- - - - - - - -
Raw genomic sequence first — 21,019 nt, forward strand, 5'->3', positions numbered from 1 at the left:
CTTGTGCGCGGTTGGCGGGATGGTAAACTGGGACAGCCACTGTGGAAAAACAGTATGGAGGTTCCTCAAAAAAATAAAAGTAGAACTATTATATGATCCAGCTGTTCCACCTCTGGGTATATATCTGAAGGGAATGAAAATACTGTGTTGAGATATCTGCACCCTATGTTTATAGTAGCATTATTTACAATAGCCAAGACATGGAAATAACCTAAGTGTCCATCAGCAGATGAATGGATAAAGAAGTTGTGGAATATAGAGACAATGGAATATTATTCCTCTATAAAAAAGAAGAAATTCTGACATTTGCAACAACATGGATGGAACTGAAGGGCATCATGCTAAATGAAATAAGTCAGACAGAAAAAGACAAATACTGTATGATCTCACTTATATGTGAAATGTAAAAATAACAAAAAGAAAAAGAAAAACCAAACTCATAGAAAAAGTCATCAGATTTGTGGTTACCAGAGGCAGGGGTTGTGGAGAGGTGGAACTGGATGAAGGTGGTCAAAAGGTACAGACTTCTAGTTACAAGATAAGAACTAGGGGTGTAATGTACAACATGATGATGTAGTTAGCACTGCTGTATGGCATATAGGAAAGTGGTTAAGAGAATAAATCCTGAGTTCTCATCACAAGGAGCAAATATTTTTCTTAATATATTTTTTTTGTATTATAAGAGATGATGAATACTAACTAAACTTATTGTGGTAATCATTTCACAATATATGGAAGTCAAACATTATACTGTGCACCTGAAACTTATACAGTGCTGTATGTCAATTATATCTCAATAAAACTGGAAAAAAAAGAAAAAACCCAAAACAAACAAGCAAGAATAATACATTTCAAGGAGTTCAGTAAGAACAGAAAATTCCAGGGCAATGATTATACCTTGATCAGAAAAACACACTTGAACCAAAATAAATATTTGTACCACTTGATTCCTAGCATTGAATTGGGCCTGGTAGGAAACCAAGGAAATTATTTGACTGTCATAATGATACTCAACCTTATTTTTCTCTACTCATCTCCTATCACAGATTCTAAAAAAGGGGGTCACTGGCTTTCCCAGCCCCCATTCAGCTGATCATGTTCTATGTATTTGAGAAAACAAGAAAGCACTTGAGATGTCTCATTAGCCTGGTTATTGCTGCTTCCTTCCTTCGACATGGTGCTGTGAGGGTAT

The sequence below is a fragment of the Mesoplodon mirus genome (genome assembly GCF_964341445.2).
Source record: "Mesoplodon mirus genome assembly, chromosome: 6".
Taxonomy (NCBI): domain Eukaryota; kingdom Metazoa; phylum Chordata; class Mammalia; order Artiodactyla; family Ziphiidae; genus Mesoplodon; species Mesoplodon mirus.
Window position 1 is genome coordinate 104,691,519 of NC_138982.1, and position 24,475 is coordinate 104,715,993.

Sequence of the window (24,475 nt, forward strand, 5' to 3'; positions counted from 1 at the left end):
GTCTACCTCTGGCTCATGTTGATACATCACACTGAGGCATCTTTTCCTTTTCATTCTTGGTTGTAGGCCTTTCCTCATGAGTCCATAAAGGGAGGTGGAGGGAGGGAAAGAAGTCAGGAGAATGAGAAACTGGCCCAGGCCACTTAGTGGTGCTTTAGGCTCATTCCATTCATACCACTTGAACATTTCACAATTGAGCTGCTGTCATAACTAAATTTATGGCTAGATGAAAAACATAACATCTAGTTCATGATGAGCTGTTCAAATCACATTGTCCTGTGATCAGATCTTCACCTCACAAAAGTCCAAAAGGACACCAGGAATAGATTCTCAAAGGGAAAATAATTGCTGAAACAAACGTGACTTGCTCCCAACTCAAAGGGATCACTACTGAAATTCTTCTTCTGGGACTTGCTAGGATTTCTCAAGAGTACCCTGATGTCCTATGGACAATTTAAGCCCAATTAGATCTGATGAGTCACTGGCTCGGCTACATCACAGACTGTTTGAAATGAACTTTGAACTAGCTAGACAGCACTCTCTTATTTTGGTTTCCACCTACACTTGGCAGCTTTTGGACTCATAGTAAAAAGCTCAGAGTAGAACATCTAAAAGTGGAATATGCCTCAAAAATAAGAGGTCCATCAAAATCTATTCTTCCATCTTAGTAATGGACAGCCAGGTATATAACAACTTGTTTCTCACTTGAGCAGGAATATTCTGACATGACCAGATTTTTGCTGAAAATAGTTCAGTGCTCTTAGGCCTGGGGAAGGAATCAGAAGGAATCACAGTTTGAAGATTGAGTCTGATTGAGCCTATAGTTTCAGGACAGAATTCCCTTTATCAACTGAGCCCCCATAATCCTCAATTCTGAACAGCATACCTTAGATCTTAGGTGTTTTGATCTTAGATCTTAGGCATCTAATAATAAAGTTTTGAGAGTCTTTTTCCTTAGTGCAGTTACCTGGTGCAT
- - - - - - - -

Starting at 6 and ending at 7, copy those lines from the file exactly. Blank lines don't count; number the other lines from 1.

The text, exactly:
Window position 1 is genome coordinate 104,691,519 of NC_138982.1, and position 24,475 is coordinate 104,715,993.

Sequence of the window (24,475 nt, forward strand, 5' to 3'; positions counted from 1 at the left end):